White’s legacy lives on in many ways today. Recently it was added to the Children’s Museum of Indianapolis exhibit titled The Power of Children: Making a Difference, which highlights the struggles faced by children. In one room, an old radio plays the kind of music that the universally known Dutch-Jewish teenager Anne Frank listened to with her family while they were forced into hiding for fear of being killed by Nazis. Walk to the next room and you’ll find a typical 1960 elementary school classroom, only you’ll see it through the eyes of Ruby Bridges, who was escorted into her first-grade classroom by federal marshals as one of the first African-American students integrated into public schools.

Then you enter a zone designed to replicate White’s experience. You can open a vandalized school locker door and hear a recording of the disparaging whispers that must have followed him down the hallways. A replica of his bedroom includes items from his actual room, which was preserved by his mother. His teenage refuge shows that what he said was true: He was just like every other straight kid in the 1980s—doing his homework while Alyssa Milano stared down at him from her poster with a subtle smile, her earrings resting upon her shoulder pads. A clear plastic wall prevents museum visitors from jumping on Ryan’s bed as he must have done, and it seems strangely appropriate—an unintentional tip of the hat to the ridiculous precautionary measures people thought were necessary in the days before White helped them understand how HIV is transmitted. “Yeah, Tommy can spend the night with Ryan this weekend,” one can imagine a concerned mom explaining to Mrs. White on a big, rotary phone. “So long as you put up that plastic wall!”

I was so thrilled to see White’s story and the topic of discrimination based on a medical condition highlighted in the museum alongside cases of extreme ethnic and racial prejudice. My hope is that, as parents guide their children through the White display, they will follow up the museum visit by having frank discussions with their kids about how to protect their sexual health. Nearly 30 percent of all new HIV infections in the United States occur in people younger than 30. White would be heartbroken to know that, while the blood supply that infected him is now much safer than it once was, people his age today are still at risk for contracting HIV and other sexually transmitted infections because of a lack of comprehensive sex education in America’s school.

The HIV/AIDS community has done a wonderful job of carrying White’s torch for the past two decades, but eight years of abstinence-only sex education has resulted in a new wave of young people who risk becoming sick and dying, as White did.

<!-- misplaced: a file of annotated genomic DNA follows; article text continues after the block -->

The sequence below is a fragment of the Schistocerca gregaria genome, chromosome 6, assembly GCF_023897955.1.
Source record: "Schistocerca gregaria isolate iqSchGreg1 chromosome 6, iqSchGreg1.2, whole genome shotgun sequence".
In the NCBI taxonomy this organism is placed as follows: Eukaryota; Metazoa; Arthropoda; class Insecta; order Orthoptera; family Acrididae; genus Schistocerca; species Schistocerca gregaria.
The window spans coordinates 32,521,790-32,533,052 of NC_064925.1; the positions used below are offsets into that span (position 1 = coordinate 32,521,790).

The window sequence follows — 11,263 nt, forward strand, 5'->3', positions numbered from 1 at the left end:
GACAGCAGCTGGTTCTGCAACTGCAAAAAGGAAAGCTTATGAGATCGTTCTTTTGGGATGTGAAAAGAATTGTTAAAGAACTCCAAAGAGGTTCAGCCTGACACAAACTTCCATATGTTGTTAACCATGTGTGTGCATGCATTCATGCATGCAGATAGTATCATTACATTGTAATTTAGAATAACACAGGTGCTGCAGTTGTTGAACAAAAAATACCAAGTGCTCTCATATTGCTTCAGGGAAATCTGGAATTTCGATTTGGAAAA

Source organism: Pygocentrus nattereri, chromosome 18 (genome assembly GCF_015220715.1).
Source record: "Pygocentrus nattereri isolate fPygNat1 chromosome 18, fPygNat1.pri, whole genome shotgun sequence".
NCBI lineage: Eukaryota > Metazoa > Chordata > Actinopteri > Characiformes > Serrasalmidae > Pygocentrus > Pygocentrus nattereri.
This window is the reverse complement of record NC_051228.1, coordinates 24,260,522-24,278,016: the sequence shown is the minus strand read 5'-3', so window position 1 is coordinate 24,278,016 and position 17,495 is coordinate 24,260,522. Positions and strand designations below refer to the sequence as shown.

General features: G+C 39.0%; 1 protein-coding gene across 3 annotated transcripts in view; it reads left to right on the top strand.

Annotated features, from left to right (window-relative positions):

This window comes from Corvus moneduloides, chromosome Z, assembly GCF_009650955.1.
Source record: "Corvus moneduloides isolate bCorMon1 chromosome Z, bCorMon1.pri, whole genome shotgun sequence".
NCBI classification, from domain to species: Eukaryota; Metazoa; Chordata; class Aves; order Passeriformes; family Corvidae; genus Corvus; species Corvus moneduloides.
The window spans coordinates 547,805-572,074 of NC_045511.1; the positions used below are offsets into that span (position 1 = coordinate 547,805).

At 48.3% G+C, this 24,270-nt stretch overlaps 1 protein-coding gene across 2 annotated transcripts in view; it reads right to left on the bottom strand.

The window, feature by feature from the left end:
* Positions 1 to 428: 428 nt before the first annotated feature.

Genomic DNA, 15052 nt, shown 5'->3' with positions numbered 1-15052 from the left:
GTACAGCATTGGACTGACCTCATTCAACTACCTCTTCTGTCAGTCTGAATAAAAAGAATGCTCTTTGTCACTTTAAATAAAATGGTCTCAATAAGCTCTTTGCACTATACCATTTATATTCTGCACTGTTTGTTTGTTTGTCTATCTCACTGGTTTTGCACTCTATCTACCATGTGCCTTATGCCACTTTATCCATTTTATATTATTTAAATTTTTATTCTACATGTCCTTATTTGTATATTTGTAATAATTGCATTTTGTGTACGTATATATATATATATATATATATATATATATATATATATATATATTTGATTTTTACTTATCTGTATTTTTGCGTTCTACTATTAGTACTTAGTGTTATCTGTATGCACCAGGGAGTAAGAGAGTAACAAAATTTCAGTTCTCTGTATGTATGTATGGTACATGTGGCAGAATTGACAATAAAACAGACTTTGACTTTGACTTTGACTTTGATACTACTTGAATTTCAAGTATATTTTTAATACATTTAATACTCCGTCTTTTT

I’m thankful Obama has cut funding for most abstinence-only sex education programs and has given the direction that school-based sex ed should focus on preventing teenage pregnancies. But I wish our president’s leadership would extend further and ensure that The Ryan White CARE Act would include more than just funding for people already living with HIV. I wish the CARE Act could fund HIV-specific education that includes teaching children and young people the art of condom negotiations as well as the proper techniques of condom application and removal. This would ensure the greatest protection from that life-saving prophylactic. If parents have a problem with such topics being taught in school, then someone should teach kids these lessons using YouTube or videos embedded on Facebook.

If White were alive today, I wonder how he’d be advocating for HIV issues as someone nearing his 40s. Would he be fighting for AIDS Drug Assistance Program funding, thus preventing people in the United States from dying while waiting for HIV medications? Or would he have thrown his hands up in the air, choosing to move to France or some tropical island retreat?

No, he’d still be in the fight.

It has been 20 years since we lost White, and I am worried that even the HIV/AIDS community may eventually forget about him. As we continue to lose our first generation of fighters and to focus on nurturing and guiding the newly diagnosed—many of whom were born after White passed—it’s critical that the torch lit by Ryan White remains burning brightly. Many of us have benefited (by being recipients of services provided by the Ryan White CARE Act) from his celebrity and sacrifice. We must acknowledge his influence in our country’s strange, sometimes depressing, sometimes inspiring and ever-evolving history with HIV/AIDS. Most important, it’s critical that Ryan White’s name live on as more than the title of a piece of legislation or as a museum exhibition. For if we forget all that Ryan White personally stood for, then we risk losing a hell of a lot more than we’ve ever communally received from the CARE Act named after him.